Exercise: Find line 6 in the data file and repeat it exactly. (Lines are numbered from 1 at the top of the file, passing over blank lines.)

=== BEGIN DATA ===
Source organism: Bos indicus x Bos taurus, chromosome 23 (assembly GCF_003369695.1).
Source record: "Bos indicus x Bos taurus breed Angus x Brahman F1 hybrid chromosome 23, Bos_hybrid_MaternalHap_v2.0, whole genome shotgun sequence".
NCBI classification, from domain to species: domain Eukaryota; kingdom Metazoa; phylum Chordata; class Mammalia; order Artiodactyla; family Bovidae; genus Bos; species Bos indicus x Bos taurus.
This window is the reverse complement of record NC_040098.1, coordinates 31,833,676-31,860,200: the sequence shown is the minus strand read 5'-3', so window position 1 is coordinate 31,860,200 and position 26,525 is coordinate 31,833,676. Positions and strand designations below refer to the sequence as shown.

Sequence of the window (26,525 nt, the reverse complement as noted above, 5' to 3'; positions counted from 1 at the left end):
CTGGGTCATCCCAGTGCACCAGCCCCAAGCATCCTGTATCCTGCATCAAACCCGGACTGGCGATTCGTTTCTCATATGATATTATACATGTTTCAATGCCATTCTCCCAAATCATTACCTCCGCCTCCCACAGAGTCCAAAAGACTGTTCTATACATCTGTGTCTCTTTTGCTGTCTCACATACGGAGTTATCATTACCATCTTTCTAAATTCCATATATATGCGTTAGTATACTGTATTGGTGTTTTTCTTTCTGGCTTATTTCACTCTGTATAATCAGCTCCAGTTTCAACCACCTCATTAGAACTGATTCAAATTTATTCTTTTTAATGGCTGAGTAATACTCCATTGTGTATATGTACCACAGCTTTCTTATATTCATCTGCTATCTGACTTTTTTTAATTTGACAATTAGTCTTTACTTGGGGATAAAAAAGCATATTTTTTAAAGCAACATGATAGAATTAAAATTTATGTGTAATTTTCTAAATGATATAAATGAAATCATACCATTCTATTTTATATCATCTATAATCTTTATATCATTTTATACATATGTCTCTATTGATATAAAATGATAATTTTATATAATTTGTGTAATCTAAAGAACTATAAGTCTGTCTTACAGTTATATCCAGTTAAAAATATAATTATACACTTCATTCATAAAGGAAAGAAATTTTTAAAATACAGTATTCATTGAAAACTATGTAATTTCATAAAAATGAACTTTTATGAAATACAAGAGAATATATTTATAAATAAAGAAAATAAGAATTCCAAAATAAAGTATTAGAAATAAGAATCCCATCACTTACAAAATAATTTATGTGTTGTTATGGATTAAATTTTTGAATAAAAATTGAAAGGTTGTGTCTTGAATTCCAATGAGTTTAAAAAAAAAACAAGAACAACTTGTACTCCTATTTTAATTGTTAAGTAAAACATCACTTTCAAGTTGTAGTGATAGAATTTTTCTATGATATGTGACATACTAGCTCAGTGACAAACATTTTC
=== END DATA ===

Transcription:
CTGGGTCATCCCAGTGCACCAGCCCCAAGCATCCTGTATCCTGCATCAAACCCGGACTGGCGATTCGTTTCTCATATGATATTATACATGTTTCAATGCCATTCTCCCAAATCATTACCTCCGCCTCCCACAGAGTCCAAAAGACTGTTCTATACATCTGTGTCTCTTTTGCTGTCTCACATACGGAGTTATCATTACCATCTTTCTAAATTCCATATATATGCGTTAGTATACTGTATTGGTGTTTTTCTTTCTGGCTTATTTCACTCTGTATAATCAGCTCCAGTTTCAACCACCTCATTAGAACTGATTCAAATTTATTCTTTTTAATGGCTGAGTAATACTCCATTGTGTATATGTACCACAGCTTTCTTATATTCATCTGCTATCTGACTTTTTTTAATTTGACAATTAGTCTTTACTTGGGGATAAAAAAGCATATTTTTTAAAGCAACATGATAGAATTAAAATTTATGTGTAATTTTCTAAATGATATAAATGAAATCATACCATTCTATTTTATATCATCTATAATCTTTATATCATTTTATACATATGTCTCTATTGATATAAAATGATAATTTTATATAATTTGTGTAATCTAAAGAACTATAAGTCTGTCTTACAGTTATATCCAGTTAAAAATATAATTATACACTTCATTCATAAAGGAAAGAAATTTTTAAAATACAGTATTCATTGAAAACTATGTAATTTCATAAAAATGAACTTTTATGAAATACAAGAGAATATATTTATAAATAAAGAAAATAAGAATTCCAAAATAAAGTATTAGAAATAAGAATCCCATCACTTACAAAATAATTTATGTGTTGTTATGGATTAAATTTTTGAATAAAAATTGAAAGGTTGTGTCTTGAATTCCAATGAGTTTAAAAAAAAAACAAGAACAACTTGTACTCCTATTTTAATTGTTAAGTAAAACATCACTTTCAAGTTGTAGTGATAGAATTTTTCTATGATATGTGACATACTAGCTCAGTGACAAACATTTTC